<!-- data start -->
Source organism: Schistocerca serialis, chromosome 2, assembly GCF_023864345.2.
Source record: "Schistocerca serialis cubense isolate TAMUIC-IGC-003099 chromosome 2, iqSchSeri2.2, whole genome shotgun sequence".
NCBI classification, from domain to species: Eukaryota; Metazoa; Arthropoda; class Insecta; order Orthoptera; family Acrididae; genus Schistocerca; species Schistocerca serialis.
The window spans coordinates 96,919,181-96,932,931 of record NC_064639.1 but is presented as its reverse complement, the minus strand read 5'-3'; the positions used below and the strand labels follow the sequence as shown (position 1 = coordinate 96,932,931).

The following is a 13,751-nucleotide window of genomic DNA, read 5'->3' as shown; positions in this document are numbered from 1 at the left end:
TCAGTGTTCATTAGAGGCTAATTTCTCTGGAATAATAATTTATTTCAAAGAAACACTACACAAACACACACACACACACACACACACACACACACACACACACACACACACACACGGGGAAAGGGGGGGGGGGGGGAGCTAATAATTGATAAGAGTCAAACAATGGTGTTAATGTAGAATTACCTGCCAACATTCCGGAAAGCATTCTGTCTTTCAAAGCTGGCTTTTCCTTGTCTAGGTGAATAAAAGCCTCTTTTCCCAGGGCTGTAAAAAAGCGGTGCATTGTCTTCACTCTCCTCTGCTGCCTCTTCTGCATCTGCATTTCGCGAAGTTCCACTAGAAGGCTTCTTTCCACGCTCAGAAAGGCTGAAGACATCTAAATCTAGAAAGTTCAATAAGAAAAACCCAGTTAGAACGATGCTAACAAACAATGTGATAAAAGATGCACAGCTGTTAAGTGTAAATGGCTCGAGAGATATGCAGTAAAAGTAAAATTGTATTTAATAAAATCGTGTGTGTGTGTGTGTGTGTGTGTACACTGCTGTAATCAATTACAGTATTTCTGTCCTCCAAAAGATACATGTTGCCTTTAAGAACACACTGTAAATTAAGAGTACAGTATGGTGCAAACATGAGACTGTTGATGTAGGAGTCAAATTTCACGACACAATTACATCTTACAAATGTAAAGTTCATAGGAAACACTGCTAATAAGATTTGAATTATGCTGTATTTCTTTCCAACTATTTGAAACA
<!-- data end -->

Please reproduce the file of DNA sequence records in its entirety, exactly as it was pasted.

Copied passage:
Source organism: Schistocerca serialis, chromosome 2, assembly GCF_023864345.2.
Source record: "Schistocerca serialis cubense isolate TAMUIC-IGC-003099 chromosome 2, iqSchSeri2.2, whole genome shotgun sequence".
NCBI classification, from domain to species: Eukaryota; Metazoa; Arthropoda; class Insecta; order Orthoptera; family Acrididae; genus Schistocerca; species Schistocerca serialis.
The window spans coordinates 96,919,181-96,932,931 of record NC_064639.1 but is presented as its reverse complement, the minus strand read 5'-3'; the positions used below and the strand labels follow the sequence as shown (position 1 = coordinate 96,932,931).

The following is a 13,751-nucleotide window of genomic DNA, read 5'->3' as shown; positions in this document are numbered from 1 at the left end:
TCAGTGTTCATTAGAGGCTAATTTCTCTGGAATAATAATTTATTTCAAAGAAACACTACACAAACACACACACACACACACACACACACACACACACACACACACACACACACACGGGGAAAGGGGGGGGGGGGGGAGCTAATAATTGATAAGAGTCAAACAATGGTGTTAATGTAGAATTACCTGCCAACATTCCGGAAAGCATTCTGTCTTTCAAAGCTGGCTTTTCCTTGTCTAGGTGAATAAAAGCCTCTTTTCCCAGGGCTGTAAAAAAGCGGTGCATTGTCTTCACTCTCCTCTGCTGCCTCTTCTGCATCTGCATTTCGCGAAGTTCCACTAGAAGGCTTCTTTCCACGCTCAGAAAGGCTGAAGACATCTAAATCTAGAAAGTTCAATAAGAAAAACCCAGTTAGAACGATGCTAACAAACAATGTGATAAAAGATGCACAGCTGTTAAGTGTAAATGGCTCGAGAGATATGCAGTAAAAGTAAAATTGTATTTAATAAAATCGTGTGTGTGTGTGTGTGTGTGTGTACACTGCTGTAATCAATTACAGTATTTCTGTCCTCCAAAAGATACATGTTGCCTTTAAGAACACACTGTAAATTAAGAGTACAGTATGGTGCAAACATGAGACTGTTGATGTAGGAGTCAAATTTCACGACACAATTACATCTTACAAATGTAAAGTTCATAGGAAACACTGCTAATAAGATTTGAATTATGCTGTATTTCTTTCCAACTATTTGAAACA